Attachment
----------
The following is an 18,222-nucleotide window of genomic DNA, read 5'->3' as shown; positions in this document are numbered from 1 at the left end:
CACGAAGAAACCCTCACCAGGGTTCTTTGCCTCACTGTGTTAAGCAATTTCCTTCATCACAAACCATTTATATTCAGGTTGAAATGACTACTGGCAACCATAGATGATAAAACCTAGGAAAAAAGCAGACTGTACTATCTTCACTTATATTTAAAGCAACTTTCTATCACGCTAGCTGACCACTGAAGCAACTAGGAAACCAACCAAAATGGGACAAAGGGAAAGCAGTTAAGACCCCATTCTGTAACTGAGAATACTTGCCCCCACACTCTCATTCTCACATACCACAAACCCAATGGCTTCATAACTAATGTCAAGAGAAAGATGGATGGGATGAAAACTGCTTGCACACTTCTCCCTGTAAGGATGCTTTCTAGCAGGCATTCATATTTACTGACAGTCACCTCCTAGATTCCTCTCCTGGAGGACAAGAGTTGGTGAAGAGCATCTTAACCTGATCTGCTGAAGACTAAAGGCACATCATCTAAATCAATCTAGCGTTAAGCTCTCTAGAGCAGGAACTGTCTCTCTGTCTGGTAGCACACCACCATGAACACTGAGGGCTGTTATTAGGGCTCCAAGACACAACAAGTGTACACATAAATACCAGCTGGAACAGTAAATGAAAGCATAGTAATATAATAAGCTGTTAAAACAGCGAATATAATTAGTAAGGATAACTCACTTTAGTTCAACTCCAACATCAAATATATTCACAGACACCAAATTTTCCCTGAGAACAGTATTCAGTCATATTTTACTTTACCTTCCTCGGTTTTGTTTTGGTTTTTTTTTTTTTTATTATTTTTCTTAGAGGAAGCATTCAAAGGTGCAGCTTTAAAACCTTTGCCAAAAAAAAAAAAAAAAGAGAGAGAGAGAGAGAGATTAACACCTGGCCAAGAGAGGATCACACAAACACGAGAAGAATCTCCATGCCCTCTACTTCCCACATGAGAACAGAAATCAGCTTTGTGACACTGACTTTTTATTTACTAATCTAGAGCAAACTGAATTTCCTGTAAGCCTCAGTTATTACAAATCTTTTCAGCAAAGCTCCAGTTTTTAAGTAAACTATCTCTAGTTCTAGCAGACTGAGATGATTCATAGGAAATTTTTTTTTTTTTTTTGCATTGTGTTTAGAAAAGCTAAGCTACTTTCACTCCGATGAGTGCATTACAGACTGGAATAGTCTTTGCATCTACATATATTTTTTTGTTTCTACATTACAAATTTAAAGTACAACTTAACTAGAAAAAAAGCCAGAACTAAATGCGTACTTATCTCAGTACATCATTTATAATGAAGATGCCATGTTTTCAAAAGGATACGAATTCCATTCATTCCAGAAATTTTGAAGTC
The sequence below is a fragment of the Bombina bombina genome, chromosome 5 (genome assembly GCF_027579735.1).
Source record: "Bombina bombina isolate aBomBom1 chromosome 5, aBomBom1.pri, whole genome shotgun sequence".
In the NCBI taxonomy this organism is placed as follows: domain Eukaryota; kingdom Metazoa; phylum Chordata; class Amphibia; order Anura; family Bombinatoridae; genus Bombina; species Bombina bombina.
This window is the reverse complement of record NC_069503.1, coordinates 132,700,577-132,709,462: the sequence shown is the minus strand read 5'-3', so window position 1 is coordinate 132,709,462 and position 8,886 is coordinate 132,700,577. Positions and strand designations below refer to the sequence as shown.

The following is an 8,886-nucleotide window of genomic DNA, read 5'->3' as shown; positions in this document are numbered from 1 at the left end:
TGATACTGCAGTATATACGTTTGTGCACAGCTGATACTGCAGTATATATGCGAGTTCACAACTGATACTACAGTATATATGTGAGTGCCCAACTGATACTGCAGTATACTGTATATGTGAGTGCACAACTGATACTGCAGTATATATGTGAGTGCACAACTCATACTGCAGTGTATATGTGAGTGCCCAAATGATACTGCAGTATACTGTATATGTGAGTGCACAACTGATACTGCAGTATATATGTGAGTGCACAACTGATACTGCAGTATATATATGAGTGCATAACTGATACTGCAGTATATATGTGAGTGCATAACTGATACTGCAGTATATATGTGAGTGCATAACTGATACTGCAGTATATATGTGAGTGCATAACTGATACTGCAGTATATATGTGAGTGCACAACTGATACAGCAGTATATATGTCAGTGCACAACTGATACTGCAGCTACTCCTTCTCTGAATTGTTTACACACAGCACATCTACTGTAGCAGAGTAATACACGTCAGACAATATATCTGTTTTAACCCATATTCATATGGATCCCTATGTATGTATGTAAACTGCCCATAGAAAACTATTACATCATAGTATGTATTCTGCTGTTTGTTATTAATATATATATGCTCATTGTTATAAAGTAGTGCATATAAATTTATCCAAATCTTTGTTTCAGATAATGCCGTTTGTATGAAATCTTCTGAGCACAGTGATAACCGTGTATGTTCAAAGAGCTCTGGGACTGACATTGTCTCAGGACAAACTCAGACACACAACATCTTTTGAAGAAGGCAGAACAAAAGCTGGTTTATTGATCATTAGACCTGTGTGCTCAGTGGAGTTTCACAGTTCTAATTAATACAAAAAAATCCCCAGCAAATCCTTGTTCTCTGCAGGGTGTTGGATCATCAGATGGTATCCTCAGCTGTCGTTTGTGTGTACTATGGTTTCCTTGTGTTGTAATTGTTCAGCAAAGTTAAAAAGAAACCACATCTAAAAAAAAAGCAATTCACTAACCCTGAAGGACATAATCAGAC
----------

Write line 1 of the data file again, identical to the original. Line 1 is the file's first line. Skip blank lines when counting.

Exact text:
The following is an 18,222-nucleotide window of genomic DNA, read 5'->3' as shown; positions in this document are numbered from 1 at the left end: